fried green plantains. A few recipes call for a meat or vegetable
salsa criolla" (related to American Creole sauce) poured on top of the
hot sphere. In the trendier "mofongo relleno," typical of western
Puerto Rico, seafood is all over, inside and outside. Traditional
mofongo, as previously cited, comes seasoned and stuffed with meat and
bathed in a chicken broth soup. Because of its elaborate process of
preparation and its sundry ingredients, poet and blogger Arose N
Daghetto called the mofongo a type of "fufú paella" and branded it as
"the big daddy of fufús."
The vegetable or fufú sauce in the Anglo-
Caribbean is not fried
first. Plantain is not used as much, as it is used in so many dishes.
Fufu is usually part of, or added to, a soupy sauce or on the side
with a soupy dish. In Antigua, fufu is served as part of the national
dish but is called fungi/fungee and is made using cornmeal and okra.
Barbados it serves as part of the national dish and is
called cou cou and uses cornmeal or, less commonly, breadfruit
instead, like several other English
Caribbean islands. In
Haiti it is
called tum tum and Foofoo. It is mostly made of breadfruit but can be
made of plantain or yams and is usually served with an okra based stew
Fufu is believed to originate in what is modern-day Ghana, by the
Asante, the Akuapem, the Guans, the Akyem, the Bono and the Fante
peoples of the Akan ethnic group of
Ghana and Ivory Coast. Today, it
also features in
Togolese cuisine Guinean cuisine, Cameroonian
cuisine, as well as Nigerian cuisine.
Fufu’s prevalence in the West African subregion has been noted in
literature produced by authors from that area. It is mentioned in
Chinua Achebe’s Things Fall Apart, for example.
In Ghana, pieces of boiled cassava or other tubers are pounded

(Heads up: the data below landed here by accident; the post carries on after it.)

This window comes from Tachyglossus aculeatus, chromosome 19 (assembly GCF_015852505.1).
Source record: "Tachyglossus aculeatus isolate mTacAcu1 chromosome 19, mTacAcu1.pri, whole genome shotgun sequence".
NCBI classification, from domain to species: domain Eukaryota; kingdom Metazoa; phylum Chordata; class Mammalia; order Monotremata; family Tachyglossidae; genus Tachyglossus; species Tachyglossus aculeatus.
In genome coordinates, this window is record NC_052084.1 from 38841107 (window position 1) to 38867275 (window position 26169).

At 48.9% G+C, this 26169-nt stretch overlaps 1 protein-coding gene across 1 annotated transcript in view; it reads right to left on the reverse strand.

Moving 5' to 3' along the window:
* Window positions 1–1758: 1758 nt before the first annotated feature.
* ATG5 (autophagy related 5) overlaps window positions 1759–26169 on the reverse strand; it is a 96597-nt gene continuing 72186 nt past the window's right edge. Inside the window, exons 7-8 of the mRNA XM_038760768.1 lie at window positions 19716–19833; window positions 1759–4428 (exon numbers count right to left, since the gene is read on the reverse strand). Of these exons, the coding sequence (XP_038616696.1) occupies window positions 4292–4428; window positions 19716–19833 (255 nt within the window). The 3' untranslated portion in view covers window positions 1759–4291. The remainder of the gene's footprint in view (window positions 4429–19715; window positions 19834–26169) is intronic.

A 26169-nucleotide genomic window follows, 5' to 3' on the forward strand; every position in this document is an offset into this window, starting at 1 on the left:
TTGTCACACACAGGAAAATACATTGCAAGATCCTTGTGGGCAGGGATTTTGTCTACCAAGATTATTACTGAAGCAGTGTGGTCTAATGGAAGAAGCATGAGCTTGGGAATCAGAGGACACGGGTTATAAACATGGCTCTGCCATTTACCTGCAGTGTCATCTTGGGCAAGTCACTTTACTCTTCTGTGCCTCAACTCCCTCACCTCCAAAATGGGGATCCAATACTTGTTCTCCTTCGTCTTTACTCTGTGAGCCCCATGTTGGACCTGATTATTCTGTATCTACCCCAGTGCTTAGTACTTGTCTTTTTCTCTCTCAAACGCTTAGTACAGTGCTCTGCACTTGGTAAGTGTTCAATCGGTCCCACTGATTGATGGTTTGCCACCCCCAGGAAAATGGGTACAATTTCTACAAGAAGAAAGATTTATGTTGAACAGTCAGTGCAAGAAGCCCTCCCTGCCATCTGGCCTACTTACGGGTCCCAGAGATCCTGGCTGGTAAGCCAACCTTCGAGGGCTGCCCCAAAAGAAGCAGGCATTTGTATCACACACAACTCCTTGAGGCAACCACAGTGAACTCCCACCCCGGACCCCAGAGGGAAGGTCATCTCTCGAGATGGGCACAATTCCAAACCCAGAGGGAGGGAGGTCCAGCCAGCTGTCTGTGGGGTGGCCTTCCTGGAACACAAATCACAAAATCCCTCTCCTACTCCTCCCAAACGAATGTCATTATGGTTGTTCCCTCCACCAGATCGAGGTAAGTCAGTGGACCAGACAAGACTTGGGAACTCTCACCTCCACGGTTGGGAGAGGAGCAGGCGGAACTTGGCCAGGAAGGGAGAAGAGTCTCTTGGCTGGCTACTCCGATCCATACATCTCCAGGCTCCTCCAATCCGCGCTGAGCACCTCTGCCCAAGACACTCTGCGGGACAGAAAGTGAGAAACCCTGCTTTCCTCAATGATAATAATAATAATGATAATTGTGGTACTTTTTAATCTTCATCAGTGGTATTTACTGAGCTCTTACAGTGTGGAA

together in a giant wooden mortar using a wooden pestle. In between
blows from the pestle, the mixture is turned by hand and water
gradually added till it becomes slurry and sticky. The mixture is then
formed into a ball or a rounded slab and served. With the invention of
the fufu machine preparation has become much less labour-intensive.
Préparing fufu in Togo
Wooden pestle and mortar for pounding fufu
Fufu machine used by a food vendor
Nutritionally, 100 g dry weight fufu contains 2 g of
protein, 0.1 g of fat and 84 g of carbohydrate. There are
267 kcal of food energy in a 100 g serving made up with
water. It is very low in cholesterol. It is very rich in potassium,
and it is commonly prescribed by doctors for people who have low level
of potassium in their blood.
List of African dishes
List of maize dishes
^ Nweke, Felix I. "THE CASSAVA TRANSFORMATION IN AFRICA". United
Nations. Retrieved 10 June 2014.
^ DeLancey, Mark W., and Mark Dike DeLancey (2000). Historical
Dictionary of the Republic of Cameroon, 3rd ed. Lanham, Maryland: The
Scarecrow Press, p. 134.
^ Wheatley, Christopher (1997). Metodos para agregar valor a raices y
tuberculos alimenticios: manual para el desarrollo de productos. CIAT.
p. 17. ISBN 9589439896.
^ Rabade Roque, Raquel (2011). The Cuban Kitchen. NY: Knopf Doubleday
Publishing Group. p. 151. ISBN 0307595439.
^ Martinez, Daisy (2013). Daisy Cooks!: Latin Flavors That Will Rock
Your World. Hachette Books.
^ Food and Identity in the Caribbean, Hanna Garth, Ed. 2013 Bloomsbury
^ Daghetto, Arose N. (2011). "Say Whaaat??–
Fufu and Mofongo!".
Article. Literature Voodoo-- Quite Storm Enterprises. Retrieved
December 17, 2015.
^ Siciliano-Rosen, L. "Fufu." Encyclopedia
^ "How many calories are in Golden Tropics
slimkicker.com. SlimKicker. 2013. Retrieved 2 July 2014.
"Ghana's cooks take to fast fufu". BBC News. 2006-05-29. Retrieved
August 5, 2008. Microwavable instant fufu.
Dangers of consuming under-processed fufu.